What Is Syringomyelia?
Syringomyelia is a long-term condition that causes fluid-filled cysts, which doctors call “syrinx,” to form inside your spinal cord. You may also hear it called hydromyelia, syringohydromyelia, or Morvan disease.
You may not have symptoms, or even be aware that you have it. But a severe case can cause problems that need to be treated.
Syringomyelia is most common in adults ages 20 to 40, but it can happen to people of all ages. Men are more likely to get it than women.
Symptoms depend on the location and size of the cyst. Over time, if it grows wider and longer, it can damage the nerves in the center of your spinal cord. This can lead to chronic pain that’s hard to treat.
Symptoms usually happen slowly over many years. But they can appear suddenly after an accident, like a fall.
Other symptoms you may have include:
- Curving of the spine, called scoliosis
- Changes in or loss of bowel and bladder function
- Heavy sweating
- Not being able to feel hot and cold in the fingers, hands, arms, and upper chest
- Loss of reflexes
- Muscle stiffness that may make it hard to walk
- Muscle weakness, especially in the arms, hands, and shoulders
- Feeling numbness, tingling, burning, or piercing
- Pain in the neck, shoulders, and sometimes arms and hands
- Paralysis (in severe cases)
- Sexual problems
- Swings in blood pressure levels
- Twitches, or involuntary muscle contractions
- Uncoordinated movements
If the cyst damages a nerve that controls the muscles in your eyes and face, you may get what doctors call Horner syndrome. It causes droopy eyelids, narrowing of the opening between the eyelids, reduced pupil size, and decreased sweating on the affected side of the face.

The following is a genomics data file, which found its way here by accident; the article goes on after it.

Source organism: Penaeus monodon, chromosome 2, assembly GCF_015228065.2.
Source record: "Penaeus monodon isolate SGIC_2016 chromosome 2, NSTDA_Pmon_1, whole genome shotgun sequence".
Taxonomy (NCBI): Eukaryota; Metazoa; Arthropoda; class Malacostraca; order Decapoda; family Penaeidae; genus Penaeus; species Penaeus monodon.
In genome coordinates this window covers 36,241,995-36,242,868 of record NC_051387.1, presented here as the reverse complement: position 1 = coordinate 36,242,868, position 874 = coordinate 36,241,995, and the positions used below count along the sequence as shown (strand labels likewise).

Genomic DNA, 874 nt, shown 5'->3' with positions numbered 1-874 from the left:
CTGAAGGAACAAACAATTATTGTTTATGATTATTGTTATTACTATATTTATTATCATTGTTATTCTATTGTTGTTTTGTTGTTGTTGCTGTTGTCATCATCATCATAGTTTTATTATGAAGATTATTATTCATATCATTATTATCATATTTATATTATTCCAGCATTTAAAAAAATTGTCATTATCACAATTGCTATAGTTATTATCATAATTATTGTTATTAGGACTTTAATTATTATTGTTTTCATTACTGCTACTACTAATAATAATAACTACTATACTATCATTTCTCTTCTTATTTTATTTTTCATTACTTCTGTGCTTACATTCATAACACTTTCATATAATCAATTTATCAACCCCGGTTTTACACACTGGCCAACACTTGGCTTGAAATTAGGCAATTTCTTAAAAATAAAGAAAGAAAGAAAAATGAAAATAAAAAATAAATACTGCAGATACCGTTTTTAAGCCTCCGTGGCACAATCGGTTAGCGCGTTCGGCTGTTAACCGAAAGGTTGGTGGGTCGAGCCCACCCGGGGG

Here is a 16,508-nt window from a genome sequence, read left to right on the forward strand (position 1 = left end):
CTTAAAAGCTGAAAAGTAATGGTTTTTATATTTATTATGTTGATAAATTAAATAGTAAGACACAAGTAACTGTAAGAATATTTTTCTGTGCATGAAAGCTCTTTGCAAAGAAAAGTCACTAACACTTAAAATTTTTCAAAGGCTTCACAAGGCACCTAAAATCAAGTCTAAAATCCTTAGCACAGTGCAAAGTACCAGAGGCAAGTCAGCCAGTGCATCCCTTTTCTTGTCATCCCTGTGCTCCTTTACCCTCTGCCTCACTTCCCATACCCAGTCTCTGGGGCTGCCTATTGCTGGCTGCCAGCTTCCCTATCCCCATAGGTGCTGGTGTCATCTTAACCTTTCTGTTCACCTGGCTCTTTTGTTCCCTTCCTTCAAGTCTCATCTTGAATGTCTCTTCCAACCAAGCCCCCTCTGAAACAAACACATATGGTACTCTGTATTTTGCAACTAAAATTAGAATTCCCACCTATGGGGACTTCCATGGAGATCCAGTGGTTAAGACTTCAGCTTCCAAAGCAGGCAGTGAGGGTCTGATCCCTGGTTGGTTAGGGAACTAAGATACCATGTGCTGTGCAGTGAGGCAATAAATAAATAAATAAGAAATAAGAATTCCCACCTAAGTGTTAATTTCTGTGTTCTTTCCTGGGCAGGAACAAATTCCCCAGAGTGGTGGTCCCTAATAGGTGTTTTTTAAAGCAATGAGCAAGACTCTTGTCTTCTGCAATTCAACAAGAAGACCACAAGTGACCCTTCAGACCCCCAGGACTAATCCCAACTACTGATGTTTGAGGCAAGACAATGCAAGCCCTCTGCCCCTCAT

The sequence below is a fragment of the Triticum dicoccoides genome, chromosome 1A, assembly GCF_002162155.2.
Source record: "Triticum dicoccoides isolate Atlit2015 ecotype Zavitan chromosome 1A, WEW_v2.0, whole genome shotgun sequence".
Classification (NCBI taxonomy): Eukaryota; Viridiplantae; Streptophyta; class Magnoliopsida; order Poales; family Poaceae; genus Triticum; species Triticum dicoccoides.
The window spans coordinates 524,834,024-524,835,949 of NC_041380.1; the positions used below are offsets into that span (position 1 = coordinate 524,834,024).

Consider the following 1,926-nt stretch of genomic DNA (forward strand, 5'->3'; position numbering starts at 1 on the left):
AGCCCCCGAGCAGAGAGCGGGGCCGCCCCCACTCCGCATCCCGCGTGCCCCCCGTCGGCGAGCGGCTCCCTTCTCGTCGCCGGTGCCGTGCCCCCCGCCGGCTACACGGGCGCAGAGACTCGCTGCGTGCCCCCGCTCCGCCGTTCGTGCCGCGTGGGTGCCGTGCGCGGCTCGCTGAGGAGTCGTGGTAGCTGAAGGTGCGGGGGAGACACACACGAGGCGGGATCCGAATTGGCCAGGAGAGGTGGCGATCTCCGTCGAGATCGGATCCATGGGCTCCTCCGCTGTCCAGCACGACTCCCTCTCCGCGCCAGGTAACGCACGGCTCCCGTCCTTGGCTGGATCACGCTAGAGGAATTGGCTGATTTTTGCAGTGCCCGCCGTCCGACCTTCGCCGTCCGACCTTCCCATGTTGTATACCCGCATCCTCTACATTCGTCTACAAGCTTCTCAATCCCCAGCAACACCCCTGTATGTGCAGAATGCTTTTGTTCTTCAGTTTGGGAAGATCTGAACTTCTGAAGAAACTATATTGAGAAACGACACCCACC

You get this condition when something blocks the normal flow of cerebrospinal fluid, which protects your spinal cord and brain. It enters the central canal of the spinal cord and can cause a cyst to form.
With syringomyelia, there are two main reasons this fluid can get blocked or rerouted: a birth defect or trauma.
Congenital syringomyelia, also called communicating syringomyelia, usually happens when there’s a problem with the baby’s brain development during pregnancy. A defect that doctors call a “Chiari I malformation” causes the lower part of the baby’s brain to push downward into their spinal canal. This blocks the normal flow of fluid between the spine and the brain, and a cyst forms. But not everyone with a Chiari I malformation gets this disorder. Symptoms usually show up between ages 25 and 40.
Acquired syringomyelia, also called primary spinal or noncommunicating syringomyelia, is when a cyst forms in a damaged part of the spinal cord. It may happen when there is:
- Swelling of the covering of the spinal cord
- Spinal cord injury
- Spinal tumor
- Tethered spinal cord
Sometimes, it happens for reasons doctors don’t understand. They call this “idiopathic syringomyelia.”
Doctors use magnetic resonance imaging (MRI) scans of the brain and spine to see if you have syringomyelia. The MRI can show a cyst or other condition.
Sometimes, doctors discover you have this condition when doing an MRI for another health reason.
You might also have a kind of X-ray procedure called a CT scan of your spine.
What kind of treatment you get for syringomyelia depends on whether you have symptoms, and how serious they are.
Monitoring: You probably won’t need treatment if you don’t have symptoms or if they’ve mild. But you should have regular checkups to watch for cyst growth and changes in signs and symptoms. The doctor may tell you to avoid activities like heavy lifting that involve straining. They might also prescribe medicine for pain or refer you to physical therapy.
Surgery: If your symptoms cause problems, you may need surgery to restore the normal flow of the cerebrospinal fluid. The type of surgery you’ll have depends on what caused your syringomyelia. For example, if the problem is due to a Chiari I malformation, your doctor might do a procedure called posterior fossa decompression. They’ll remove the bone at the back of your skull and spine. It creates more space for your brainstem and cerebellum, the part of the brain that controls your movements and balance. Talk to the doctor about the risks and benefits of surgery.
Surgery for syringomyelia doesn’t always fix the problem. Fluid can build up again. And sometimes, the damage to your nerves and spinal cord is permanent.
You’ll need regular follow-ups with your doctor, including MRIs, to check whether the cyst has come back.